Laugh track


Charles “Charley” Douglass

“A laugh track (or laughter track) is a separate soundtrack for a recorded comedy show containing the sound of audience laughter. In some productions, the laughter is a live audience response instead; in the United States, where it is most commonly used, the term usually implies artificial laughter (canned laughter or fake laughter) made to be inserted into the show. This was invented by American sound engineer Charles ‘Charley’ Douglass. The Douglass laugh track became a standard in mainstream television in the U.S., dominating most prime-time sitcoms from the late 1950s to the late 1970s. … CBS sound engineer Charley Douglass noticed these inconsistencies, and took it upon himself to remedy the situation. If a joke did not get the desired chuckle, Douglass inserted additional laughter; if the live audience chuckled too long, Douglass gradually muted the guffaws. This editing technique became known as sweetening, in which recorded laughter is used to augment the response of the real studio audience if they did not react as strongly as desired. … As the medium evolved, production costs associated with broadcasting live television escalated. Filming in a studio with an audience, as I Love Lucy or The Ed Sullivan Show did, had its limitations as well: half the audience could not see the show from where they were sitting. Douglass was brought in to simulate reactions from scratch for the duration of the entire show. … Most television sitcoms produced during the 1950s and 1960s used the single-camera technique, with a laugh track simulating the absent audience.[7] Producers became disenchanted with the multi-camera format; consensus at the time was that live audiences were tense, nervous and rarely laughed on cue. … Sitcoms had different types of laugh tracks edited onto their soundtracks, depending on style. Outlandish or fantasy shows, like Bewitched, The Munsters, I Dream of Jeannie and The Beverly Hillbillies, were virtual showcases of Douglass’s editing skill. The more outlandish the show, the more invasive the laugh track. Conversely, subdued programs, like The Andy Griffith Show, The Brady Bunch and My Three Sons, had more modulated laughter. … By the mid-1960s, nearly every U.S. sitcom was shot single-camera and was fitted with a laughter track. Only a handful of programs, such as The Joey Bishop Show, The Dick Van Dyke Show and The Lucy Show used studio audiences and turned to Douglass to edit or augment the real laughter via sweetening. …”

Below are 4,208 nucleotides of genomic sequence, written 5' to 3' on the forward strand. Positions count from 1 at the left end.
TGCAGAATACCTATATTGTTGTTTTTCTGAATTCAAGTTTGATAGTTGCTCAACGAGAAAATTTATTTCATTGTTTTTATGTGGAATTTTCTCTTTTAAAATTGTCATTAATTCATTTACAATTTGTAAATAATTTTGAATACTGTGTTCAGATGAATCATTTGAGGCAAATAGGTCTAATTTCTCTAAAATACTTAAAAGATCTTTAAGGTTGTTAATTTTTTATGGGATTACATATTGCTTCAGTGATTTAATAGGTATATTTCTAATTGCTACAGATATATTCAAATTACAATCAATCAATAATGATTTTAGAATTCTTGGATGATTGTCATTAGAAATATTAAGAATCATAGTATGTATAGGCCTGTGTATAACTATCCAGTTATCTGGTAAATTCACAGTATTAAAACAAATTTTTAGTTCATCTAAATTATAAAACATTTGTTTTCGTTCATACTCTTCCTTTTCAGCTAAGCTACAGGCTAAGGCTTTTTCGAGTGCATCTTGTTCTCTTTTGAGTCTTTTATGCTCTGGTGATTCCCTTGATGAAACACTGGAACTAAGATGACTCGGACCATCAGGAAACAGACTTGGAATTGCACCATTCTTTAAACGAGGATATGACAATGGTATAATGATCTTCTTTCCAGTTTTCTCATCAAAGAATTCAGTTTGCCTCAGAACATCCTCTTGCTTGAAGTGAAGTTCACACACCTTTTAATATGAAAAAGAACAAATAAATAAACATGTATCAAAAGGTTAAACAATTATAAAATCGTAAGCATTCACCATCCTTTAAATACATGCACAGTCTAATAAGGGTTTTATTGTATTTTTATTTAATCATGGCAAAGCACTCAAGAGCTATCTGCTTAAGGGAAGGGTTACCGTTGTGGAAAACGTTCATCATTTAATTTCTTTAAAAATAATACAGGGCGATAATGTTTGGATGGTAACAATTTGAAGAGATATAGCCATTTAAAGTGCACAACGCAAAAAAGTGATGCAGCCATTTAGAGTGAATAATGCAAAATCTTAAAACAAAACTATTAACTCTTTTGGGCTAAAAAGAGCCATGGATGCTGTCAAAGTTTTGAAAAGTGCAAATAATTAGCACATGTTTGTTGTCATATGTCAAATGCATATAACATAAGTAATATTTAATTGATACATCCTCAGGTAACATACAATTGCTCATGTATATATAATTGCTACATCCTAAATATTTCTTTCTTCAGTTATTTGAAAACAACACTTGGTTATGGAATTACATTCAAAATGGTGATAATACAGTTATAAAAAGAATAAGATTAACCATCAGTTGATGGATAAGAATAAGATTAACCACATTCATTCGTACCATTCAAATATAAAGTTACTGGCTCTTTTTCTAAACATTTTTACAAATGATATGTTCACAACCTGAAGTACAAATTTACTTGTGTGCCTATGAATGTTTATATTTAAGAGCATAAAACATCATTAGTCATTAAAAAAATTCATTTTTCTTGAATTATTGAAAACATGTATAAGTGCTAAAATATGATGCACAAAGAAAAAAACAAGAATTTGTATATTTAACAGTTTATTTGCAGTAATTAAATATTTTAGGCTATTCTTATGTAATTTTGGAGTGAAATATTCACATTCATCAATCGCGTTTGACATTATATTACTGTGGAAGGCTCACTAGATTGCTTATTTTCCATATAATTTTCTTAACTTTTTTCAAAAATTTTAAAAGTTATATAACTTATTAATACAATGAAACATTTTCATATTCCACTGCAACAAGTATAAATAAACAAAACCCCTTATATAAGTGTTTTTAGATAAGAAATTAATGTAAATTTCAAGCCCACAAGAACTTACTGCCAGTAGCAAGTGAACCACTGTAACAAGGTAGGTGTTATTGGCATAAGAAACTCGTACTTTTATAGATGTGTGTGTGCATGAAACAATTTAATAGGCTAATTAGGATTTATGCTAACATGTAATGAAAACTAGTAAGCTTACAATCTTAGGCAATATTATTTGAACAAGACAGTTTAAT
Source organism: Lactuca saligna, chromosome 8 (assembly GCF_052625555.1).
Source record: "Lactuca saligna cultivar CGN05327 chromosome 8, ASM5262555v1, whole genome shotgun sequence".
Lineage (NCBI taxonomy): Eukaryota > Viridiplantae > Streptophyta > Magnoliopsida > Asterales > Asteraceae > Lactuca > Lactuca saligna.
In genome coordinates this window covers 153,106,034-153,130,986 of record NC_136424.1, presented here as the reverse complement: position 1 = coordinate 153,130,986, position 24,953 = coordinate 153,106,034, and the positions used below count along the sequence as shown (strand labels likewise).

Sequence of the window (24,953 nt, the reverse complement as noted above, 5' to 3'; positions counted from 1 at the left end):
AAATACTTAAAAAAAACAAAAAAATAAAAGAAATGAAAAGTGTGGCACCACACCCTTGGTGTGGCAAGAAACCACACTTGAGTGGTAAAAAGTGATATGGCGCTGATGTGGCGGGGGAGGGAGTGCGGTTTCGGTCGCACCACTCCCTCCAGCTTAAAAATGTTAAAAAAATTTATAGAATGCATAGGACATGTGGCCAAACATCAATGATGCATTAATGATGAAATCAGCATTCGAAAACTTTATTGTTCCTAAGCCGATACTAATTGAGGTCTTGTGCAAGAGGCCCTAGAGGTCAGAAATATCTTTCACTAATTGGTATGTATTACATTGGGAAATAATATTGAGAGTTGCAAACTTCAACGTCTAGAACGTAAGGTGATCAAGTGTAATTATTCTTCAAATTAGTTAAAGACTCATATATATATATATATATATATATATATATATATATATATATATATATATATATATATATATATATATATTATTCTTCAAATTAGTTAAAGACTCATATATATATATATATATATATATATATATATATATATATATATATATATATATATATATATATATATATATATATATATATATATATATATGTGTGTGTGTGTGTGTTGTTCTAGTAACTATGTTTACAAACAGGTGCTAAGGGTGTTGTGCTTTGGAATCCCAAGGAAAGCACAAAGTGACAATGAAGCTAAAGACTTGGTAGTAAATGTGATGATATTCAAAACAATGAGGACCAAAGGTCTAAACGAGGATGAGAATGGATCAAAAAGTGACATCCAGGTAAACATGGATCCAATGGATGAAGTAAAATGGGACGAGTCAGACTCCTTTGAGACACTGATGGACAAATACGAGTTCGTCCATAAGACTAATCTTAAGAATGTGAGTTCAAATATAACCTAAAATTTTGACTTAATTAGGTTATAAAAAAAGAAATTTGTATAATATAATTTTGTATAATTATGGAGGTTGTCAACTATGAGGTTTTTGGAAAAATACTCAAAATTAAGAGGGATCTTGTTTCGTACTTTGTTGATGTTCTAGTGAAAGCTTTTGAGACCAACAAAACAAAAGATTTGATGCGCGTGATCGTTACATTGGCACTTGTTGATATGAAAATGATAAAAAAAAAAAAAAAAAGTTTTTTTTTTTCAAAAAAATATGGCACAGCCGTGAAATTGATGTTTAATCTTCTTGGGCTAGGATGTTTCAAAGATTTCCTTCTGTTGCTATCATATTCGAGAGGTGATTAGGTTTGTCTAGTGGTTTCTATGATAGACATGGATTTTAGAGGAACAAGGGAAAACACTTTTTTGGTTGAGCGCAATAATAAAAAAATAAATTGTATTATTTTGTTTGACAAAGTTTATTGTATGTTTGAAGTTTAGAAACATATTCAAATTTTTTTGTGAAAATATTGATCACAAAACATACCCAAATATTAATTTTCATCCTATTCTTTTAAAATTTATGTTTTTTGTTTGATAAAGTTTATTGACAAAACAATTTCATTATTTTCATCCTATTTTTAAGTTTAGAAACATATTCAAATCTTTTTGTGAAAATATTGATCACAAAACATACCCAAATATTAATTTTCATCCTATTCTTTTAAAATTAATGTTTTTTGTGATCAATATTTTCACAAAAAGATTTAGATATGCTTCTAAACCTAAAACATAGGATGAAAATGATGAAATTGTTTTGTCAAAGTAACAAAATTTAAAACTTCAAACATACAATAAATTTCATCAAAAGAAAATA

Wikipedia
SLATE: The Man Who Perfected the Laugh Track (Audio)
YouTube: June Auction-Charlie Douglass “Laff Box”, Useless History: Laugh Tracks


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